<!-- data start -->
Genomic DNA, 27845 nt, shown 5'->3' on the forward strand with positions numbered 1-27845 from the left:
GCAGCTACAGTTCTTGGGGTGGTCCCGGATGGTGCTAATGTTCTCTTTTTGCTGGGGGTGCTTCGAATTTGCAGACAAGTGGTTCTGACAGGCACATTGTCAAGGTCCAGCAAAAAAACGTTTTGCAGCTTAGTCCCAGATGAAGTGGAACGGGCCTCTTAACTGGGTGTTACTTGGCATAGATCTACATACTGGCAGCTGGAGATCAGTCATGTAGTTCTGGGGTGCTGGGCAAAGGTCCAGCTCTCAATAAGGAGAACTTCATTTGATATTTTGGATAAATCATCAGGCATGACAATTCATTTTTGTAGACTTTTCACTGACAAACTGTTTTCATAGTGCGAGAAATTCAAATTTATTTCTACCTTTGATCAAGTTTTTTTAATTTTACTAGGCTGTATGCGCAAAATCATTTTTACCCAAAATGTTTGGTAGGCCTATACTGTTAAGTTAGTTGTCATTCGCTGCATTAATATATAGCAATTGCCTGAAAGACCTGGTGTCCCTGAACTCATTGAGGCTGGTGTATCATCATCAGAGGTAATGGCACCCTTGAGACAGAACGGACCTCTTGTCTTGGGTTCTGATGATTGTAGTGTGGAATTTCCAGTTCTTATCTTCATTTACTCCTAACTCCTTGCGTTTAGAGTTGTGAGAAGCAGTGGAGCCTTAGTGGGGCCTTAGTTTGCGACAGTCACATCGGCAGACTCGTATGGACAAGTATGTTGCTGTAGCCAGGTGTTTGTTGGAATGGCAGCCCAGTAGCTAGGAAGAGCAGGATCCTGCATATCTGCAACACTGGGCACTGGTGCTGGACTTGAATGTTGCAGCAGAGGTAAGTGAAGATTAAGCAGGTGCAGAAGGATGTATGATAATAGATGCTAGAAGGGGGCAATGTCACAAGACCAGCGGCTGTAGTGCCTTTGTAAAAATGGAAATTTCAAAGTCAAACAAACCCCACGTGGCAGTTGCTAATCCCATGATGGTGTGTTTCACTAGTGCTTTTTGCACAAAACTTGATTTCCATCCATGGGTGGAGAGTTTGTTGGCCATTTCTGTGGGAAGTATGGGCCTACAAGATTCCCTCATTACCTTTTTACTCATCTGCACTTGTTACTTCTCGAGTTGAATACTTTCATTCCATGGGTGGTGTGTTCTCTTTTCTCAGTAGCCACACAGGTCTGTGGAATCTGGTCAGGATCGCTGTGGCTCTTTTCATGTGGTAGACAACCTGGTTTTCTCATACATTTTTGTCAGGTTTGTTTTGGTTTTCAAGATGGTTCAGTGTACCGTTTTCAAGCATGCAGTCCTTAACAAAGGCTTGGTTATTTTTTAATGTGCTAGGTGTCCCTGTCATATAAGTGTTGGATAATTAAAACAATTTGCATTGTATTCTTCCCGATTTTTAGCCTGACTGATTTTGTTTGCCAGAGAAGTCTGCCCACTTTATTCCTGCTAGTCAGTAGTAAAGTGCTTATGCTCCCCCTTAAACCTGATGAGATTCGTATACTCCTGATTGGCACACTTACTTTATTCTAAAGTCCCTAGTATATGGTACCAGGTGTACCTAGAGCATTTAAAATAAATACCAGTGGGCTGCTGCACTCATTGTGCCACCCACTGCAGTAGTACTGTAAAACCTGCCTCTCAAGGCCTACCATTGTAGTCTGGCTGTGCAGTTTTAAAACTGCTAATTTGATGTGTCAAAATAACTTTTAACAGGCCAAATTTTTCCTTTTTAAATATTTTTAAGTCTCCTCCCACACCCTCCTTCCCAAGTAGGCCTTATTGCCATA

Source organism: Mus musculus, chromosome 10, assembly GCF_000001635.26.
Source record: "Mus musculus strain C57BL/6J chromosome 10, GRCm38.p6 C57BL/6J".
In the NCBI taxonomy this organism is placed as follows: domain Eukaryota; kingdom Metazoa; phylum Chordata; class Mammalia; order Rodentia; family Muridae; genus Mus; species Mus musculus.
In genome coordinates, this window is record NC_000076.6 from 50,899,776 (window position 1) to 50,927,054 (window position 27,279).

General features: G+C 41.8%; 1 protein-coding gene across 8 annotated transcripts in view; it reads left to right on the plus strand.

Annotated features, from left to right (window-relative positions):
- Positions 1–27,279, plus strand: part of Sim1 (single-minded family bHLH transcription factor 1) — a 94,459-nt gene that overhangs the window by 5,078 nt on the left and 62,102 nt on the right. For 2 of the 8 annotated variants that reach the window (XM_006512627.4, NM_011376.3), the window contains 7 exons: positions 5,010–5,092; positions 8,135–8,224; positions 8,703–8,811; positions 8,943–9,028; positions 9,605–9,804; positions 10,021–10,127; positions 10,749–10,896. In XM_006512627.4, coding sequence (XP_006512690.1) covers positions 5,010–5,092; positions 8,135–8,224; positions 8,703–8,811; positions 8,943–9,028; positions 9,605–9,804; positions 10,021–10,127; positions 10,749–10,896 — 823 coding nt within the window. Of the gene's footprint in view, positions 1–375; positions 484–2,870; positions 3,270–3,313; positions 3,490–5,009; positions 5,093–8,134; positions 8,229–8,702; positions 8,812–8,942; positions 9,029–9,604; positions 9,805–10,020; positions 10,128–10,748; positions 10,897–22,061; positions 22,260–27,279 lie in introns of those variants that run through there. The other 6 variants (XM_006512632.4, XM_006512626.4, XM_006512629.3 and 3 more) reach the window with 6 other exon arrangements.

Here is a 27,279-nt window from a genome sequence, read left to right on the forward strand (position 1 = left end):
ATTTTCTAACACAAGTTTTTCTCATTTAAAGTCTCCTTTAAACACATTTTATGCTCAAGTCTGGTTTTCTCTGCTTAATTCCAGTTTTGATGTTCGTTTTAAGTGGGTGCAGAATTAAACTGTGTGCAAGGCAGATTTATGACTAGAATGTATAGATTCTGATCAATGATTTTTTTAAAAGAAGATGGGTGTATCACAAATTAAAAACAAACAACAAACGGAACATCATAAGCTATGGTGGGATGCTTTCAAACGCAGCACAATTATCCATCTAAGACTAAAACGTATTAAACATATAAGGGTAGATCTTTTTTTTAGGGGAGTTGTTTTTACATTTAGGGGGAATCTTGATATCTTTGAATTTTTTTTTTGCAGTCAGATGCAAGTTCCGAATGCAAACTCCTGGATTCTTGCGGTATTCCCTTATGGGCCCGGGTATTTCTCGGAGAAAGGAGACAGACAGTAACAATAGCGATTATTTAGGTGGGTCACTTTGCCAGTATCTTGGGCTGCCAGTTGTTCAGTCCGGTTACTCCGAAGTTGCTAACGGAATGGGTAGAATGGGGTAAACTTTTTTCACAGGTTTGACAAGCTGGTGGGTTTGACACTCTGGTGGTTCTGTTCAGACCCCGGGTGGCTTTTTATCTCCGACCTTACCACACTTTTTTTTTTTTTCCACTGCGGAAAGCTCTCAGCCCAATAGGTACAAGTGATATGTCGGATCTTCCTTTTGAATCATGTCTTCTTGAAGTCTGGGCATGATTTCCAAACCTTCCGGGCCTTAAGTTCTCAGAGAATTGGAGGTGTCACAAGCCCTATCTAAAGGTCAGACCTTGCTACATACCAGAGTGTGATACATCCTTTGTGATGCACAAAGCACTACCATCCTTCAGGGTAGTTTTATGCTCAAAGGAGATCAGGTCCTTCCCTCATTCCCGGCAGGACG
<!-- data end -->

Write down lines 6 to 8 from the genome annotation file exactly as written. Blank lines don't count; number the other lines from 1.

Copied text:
In genome coordinates, this window is record NC_000076.6 from 50,899,776 (window position 1) to 50,927,054 (window position 27,279).

General features: G+C 41.8%; 1 protein-coding gene across 8 annotated transcripts in view; it reads left to right on the plus strand.

Annotated features, from left to right (window-relative positions):